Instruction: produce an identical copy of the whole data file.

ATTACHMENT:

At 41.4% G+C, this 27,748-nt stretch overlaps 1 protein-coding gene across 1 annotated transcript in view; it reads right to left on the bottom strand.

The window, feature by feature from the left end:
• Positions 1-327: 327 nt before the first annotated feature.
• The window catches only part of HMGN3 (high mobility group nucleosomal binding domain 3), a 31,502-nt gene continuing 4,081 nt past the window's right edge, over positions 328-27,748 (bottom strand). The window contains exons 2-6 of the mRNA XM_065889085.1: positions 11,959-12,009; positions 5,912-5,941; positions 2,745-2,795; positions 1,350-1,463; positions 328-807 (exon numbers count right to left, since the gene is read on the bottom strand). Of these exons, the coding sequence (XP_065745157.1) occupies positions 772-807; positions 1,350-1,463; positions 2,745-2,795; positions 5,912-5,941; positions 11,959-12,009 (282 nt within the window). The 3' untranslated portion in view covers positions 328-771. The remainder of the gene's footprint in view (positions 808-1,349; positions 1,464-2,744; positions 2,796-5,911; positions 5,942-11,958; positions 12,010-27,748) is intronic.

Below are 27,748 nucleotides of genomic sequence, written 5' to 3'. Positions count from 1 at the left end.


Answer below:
At 41.4% G+C, this 27,748-nt stretch overlaps 1 protein-coding gene across 1 annotated transcript in view; it reads right to left on the bottom strand.

The window, feature by feature from the left end:
• Positions 1-327: 327 nt before the first annotated feature.
• The window catches only part of HMGN3 (high mobility group nucleosomal binding domain 3), a 31,502-nt gene continuing 4,081 nt past the window's right edge, over positions 328-27,748 (bottom strand). The window contains exons 2-6 of the mRNA XM_065889085.1: positions 11,959-12,009; positions 5,912-5,941; positions 2,745-2,795; positions 1,350-1,463; positions 328-807 (exon numbers count right to left, since the gene is read on the bottom strand). Of these exons, the coding sequence (XP_065745157.1) occupies positions 772-807; positions 1,350-1,463; positions 2,745-2,795; positions 5,912-5,941; positions 11,959-12,009 (282 nt within the window). The 3' untranslated portion in view covers positions 328-771. The remainder of the gene's footprint in view (positions 808-1,349; positions 1,464-2,744; positions 2,796-5,911; positions 5,942-11,958; positions 12,010-27,748) is intronic.

Below are 27,748 nucleotides of genomic sequence, written 5' to 3'. Positions count from 1 at the left end.